Google’s environmental report pointedly avoids AI’s actual energy cost


Google has issued its 2024 Environmental Report, a more than 80-page document describing all of the massive company’s efforts to apply tech to environmental issues and to mitigate its own contributions. But it totally dodges the question of how much energy is AI using — perhaps because the answer is “way more than we’d care to say.”

You can read the full report here (PDF), and honestly it’s got a lot of interesting stuff in it. It’s easy to forget how many plates a company as big as Google keeps spinning, and there is some really noteworthy work in here.

For instance, it’s been working on a water replenishment program, whereby it hopes to offset the water used in its facilities and operations, eventually creating a net positive. This is done by identifying and funding watershed restoration, irrigation management and other work in that area, with dozens of such projects around the world being at least partially bankrolled by Google. It’s gotten to 18% of its water usage replenished (by whatever definition of that word is used here) that way and improving every year.

The company also takes great care to frontload the potential benefits of AI in climate, things like optimizing watering systems, creating more fuel-efficient routes for cars and boats, and predicting floods. We’ve highlighted a few of these already in our AI coverage, and they actually could be quite helpful in many areas. Google doesn’t have to do this stuff, and many large companies don’t. So credit where credit’s due.

But then we reach the section “Responsibly managing the resource consumption of AI.” Here Google, so sure of every statistic and estimate until now, suddenly spreads its hands and shrugs. How much energy does AI use? Can anyone really be sure?

Yet it must be bad because the first thing the company does is downplay the entire data center energy market, saying it’s onlly 1.3% of global energy usage, and the amount of energy Google uses is only at most 10% of that — so only 0.1% of all the energy in the world is powering its servers, according to the report. A trifle!

Notably, in 2021, it decided it wanted to reach net-zero emissions by 2030, though the company admits there is a lot of “uncertainty,” as it likes to call it, in how that will actually happen. Especially because its emissions have increased every year since 2020.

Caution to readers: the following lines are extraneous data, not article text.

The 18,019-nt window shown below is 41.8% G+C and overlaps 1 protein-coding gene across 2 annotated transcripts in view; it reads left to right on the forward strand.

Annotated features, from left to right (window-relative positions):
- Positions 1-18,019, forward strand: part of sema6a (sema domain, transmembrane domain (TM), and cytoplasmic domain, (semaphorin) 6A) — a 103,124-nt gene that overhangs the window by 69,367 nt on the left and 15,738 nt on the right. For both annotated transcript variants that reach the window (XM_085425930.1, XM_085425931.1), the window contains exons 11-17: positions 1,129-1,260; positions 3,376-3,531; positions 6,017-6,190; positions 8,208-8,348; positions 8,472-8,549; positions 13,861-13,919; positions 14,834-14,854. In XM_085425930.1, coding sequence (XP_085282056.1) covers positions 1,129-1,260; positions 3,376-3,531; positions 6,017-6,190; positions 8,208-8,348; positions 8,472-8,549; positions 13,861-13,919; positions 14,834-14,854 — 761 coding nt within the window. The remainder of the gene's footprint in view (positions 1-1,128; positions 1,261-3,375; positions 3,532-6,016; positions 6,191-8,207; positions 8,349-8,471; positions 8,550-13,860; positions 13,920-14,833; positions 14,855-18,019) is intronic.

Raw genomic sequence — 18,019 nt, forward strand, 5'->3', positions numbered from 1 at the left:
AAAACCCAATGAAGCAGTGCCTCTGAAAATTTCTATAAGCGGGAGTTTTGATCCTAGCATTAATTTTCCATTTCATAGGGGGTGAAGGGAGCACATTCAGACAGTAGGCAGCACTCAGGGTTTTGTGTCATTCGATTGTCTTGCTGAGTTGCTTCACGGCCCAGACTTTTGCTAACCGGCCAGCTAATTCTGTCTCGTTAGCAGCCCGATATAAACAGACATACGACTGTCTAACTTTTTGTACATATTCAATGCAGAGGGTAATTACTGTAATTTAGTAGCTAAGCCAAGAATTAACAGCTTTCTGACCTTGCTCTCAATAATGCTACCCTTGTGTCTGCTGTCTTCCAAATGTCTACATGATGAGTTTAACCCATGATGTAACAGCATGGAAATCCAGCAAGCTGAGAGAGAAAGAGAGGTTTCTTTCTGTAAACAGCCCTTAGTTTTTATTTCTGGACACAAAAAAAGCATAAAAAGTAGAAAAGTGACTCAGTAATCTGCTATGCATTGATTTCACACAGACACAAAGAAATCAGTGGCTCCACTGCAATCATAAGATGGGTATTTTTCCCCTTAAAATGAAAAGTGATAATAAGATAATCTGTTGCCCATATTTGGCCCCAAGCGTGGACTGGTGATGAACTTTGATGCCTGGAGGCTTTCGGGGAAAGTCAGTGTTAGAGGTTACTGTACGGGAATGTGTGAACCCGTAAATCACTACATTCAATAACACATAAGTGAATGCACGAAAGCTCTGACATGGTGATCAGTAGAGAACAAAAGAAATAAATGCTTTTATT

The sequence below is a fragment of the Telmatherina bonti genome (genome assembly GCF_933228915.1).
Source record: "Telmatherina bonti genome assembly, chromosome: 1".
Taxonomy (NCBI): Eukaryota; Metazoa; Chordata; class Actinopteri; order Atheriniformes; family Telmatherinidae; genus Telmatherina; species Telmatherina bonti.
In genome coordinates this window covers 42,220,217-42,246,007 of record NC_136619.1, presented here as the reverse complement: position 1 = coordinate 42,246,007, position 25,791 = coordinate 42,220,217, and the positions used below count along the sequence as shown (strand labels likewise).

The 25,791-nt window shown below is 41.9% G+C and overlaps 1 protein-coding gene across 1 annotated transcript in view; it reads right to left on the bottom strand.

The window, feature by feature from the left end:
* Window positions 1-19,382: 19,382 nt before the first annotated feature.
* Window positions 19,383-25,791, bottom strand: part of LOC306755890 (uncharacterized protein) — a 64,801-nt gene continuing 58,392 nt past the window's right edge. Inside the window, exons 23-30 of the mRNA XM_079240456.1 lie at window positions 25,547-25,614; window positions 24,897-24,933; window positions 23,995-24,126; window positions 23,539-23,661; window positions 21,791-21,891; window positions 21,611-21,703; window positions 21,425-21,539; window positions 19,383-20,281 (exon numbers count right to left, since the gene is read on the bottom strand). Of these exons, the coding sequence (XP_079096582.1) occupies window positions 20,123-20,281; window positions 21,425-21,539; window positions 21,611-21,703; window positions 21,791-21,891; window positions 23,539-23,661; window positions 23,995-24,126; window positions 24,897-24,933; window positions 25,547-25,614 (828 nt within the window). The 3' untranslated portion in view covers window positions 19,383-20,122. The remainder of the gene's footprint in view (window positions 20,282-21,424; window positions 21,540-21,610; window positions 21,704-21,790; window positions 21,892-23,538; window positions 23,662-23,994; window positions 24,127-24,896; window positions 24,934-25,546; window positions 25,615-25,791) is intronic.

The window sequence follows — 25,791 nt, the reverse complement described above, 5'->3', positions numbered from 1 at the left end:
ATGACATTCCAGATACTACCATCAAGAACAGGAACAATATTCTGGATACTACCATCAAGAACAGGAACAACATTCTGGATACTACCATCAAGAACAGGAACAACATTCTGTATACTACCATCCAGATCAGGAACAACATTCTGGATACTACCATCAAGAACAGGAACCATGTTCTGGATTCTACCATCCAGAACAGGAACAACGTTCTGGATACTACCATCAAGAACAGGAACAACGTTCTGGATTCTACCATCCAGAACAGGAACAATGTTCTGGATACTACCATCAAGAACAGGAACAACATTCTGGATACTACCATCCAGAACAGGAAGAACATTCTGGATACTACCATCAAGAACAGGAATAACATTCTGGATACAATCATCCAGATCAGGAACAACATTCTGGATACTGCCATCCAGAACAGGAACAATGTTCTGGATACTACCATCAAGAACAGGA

In 2023, our total GHG [greenhouse gas] emissions were 14.3 million tCO2e, representing a 13% year-over-year increase and a 48% increase compared to our 2019 target base year. This result was primarily due to increases in data center energy consumption and supply chain emissions. As we further integrate AI into our products, reducing emissions may be challenging due to increasing energy demands from the greater intensity of AI compute, and the emissions associated with the expected increases in our technical infrastructure investment.

(Emphasis mine in this and the quote below.)

Image Credits: Google

Yet the growth of AI is lost among the aforementioned uncertainties. Google has the following excuse for why the company is not being specific about the contribution of AI workloads to its general data center energy bill:

Predicting the future environmental impact of AI is complex and evolving, and our historical trends likely don’t fully capture AI’s future trajectory. As we deeply integrate AI across our product portfolio, the distinction between AI and other workloads will not be meaningful. So, we’re focusing on data center-wide metrics since they include the overall resource consumption (and hence, the environmental impact) of AI.

“Complex and evolving”; “the trends don’t likely fully capture”; “the distinction will not be meaningful”: This is the kind of language sounds like when someone knows something but would really, really prefer not to tell you.

Does anyone actually believe Google doesn’t know, down to the penny, how much AI training and inference have added to its energy costs? Isn’t being able to break down those figures so precisely part of the company’s core competency in cloud computing and data center management? It has all these other statements about how efficient its custom AI server units are, how it’s doing all this work to reduce the energy require to train an AI model by 100x, and so on.

I have no doubt there are a lot of great green efforts going on at Google, and you can read all about them in the report. But it’s important to highlight what it seemingly refuses to: the enormous and growing energy cost of AI systems. The company may not be the primary driver of global warming, but despite its potential, Google doesn’t seem to be at a net positive just yet.

Google has every incentive to downplay and obfuscate these figures, which even in its reduced, highly efficient state, can hardly be good. We’ll be sure to ask Google to get more specific before we find out whether they get even worse in the 2025 report.



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